Frankly, it strains credulity to assert that Madison’s observation amounted to some sly, Svengali-like suggestion implanted in the minds of his fellow delegates, who either were blind to the ploy or eager to accept. To the contrary, in the wake of the Connecticut Compromise vote on July 16, which Madison bitterly resisted, he was at the nadir of his influence in the convention. More to the point, Madison’s comment, on which Amar and Wilentz placed so much importance, came as delegates reevaluated their earlier consensus on the executive in light of the pivotal Connecticut Compromise.
Revisiting the question of the executive’s re-eligibility for office, many endorsed reeligibility as a way of encouraging the executive to strive for re-election through meritorious service. The problem, though, was that if the executive was elected by the legislature, the re-election process would be susceptible to conspiracies or corruption. Rufus King ruled out election by the legislature; and though he thought “the people at large would choose wisely,” he worried about the “difficulty arising from the improbability of a general concurrence of the people in favor of any one man.” He thought appointment by electors chosen by the people “would be liable to fewest objections.” Wilson declared, “It seems to be the unanimous sense that the Executive should not be appointed by the Legislature, unless he be rendered ineligible a second time; he perceived with pleasure that the idea was gaining ground of an election, mediately or immediately, by the people.” With a growing consensus for re-eligibility, and against election by the legislature, the question was whether the people should elect the executive directly or through electors. Patterson proposed a compromise by which electors would be “chosen by the States in a ratio that would allow one elector to the smallest, and three to the largest, States.” Ellsworth suggested population levels to go along with this scheme.
Madison, prefacing his purportedly sinister statement, concurred that it was “essential” that the executive be appointed in a way that insured independence from the legislature, and he agreed with King and Wilson that election by the people was “the fittest in itself.” Madison then observed, as Amar and Wilentz note, “The right of suffrage was much more diffusive in the Northern than the Southern States; and the latter could have no influence in the election, on the score of the negroes.” But Amar and Wilentz refuse to allow Madison to finish his thought. He concluded, “The substitution of Electors [for a direct popular vote] obviated this difficulty, and seemed, on the whole to be liable to fewest objections.” Selectively reading the convention’s debates, and selectively editing Madison, Amar and Wilentz wholly inverted Madison’s intent, which was to avoid the thorny issue of representation of Southern slaves.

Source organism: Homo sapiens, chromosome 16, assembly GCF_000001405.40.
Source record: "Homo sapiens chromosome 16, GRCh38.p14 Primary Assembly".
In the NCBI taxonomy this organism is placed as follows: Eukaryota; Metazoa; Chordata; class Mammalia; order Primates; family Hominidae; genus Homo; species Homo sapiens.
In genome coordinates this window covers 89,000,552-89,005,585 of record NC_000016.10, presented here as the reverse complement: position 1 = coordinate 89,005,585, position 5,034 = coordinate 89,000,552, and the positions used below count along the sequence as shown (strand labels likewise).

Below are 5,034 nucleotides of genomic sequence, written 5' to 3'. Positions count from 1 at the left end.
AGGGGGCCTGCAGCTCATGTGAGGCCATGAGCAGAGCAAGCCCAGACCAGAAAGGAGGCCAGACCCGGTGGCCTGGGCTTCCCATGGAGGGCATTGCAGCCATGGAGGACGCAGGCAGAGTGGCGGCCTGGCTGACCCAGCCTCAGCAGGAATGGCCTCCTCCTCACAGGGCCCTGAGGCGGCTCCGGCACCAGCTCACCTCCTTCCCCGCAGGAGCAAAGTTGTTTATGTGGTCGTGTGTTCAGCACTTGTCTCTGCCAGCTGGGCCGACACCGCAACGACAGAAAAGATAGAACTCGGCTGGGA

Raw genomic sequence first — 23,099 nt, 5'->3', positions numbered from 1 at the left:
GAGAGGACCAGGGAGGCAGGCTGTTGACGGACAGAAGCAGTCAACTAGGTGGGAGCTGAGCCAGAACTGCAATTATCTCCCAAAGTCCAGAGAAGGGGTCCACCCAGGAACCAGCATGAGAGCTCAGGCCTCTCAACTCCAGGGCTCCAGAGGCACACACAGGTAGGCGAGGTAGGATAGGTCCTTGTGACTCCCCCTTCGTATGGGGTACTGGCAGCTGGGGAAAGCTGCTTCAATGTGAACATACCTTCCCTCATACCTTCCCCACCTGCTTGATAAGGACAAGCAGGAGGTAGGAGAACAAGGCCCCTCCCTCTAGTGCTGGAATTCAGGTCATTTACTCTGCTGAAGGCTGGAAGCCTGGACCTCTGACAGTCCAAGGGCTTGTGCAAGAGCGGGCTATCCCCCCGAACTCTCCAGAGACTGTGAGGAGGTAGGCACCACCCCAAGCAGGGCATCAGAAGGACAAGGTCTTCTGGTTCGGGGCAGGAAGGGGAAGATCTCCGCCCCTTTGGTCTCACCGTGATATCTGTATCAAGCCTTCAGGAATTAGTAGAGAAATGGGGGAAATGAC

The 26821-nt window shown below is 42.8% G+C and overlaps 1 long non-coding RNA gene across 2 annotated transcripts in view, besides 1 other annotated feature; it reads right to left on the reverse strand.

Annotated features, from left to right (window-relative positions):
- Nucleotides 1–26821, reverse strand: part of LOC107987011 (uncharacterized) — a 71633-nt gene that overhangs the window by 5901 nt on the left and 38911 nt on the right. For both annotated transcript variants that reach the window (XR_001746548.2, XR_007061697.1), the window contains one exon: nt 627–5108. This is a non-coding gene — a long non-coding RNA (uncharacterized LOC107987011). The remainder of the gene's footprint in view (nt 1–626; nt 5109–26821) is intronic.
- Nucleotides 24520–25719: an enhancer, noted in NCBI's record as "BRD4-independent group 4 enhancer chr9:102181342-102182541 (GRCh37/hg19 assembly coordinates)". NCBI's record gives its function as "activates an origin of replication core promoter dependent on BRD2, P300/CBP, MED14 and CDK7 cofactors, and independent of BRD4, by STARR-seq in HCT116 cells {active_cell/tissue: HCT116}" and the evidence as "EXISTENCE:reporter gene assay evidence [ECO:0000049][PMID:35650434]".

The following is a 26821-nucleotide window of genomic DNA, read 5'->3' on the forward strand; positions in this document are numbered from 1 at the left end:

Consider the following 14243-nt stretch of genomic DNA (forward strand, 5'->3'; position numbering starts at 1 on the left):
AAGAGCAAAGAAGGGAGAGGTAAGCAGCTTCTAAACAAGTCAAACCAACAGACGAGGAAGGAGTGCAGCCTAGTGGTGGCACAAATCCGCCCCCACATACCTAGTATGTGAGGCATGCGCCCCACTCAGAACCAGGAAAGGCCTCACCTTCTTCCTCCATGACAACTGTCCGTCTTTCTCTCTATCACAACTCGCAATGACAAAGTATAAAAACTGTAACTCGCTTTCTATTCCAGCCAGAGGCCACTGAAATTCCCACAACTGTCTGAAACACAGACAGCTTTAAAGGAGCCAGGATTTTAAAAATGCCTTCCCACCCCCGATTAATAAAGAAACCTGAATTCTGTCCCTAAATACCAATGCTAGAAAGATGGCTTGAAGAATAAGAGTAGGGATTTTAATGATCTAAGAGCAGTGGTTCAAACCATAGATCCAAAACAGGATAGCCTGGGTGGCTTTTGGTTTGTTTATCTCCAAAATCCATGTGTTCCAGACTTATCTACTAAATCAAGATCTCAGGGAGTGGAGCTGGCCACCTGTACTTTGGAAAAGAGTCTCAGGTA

Garrisonian Compass is Wrong
Why do scholars of the caliber of Amar and Wilentz begin to examine the convention and even pull their key quotation from James Madison from the middle? It is because they remain in the thrall of the Constitution’s most profound and influential critic, William Lloyd Garrison. Garrison became convinced that the Constitution was “pro-slavery” after the Supreme Court—led by Chief Justice Roger Taney—effectively had adopted this this view in the infamous 1842 decision, Prigg v. Pennsylvania. Accepting that the Constitution was “pro-slavery,” Garrison rummaged through James Madison’s account of the convention’s debates for “such extracts… as relate to the guilty compromise that was made at the formation of the Constitution.” Ever since, scholars, including Amar and Wilentz, have been unable to look at the convention innocently. As a result, for the 179 years since Madison’s Debates in the Federal Convention of 1787 were published, historians have approached them to document (or refute) the Garrisonian view that the Constitution was “pro-slavery.”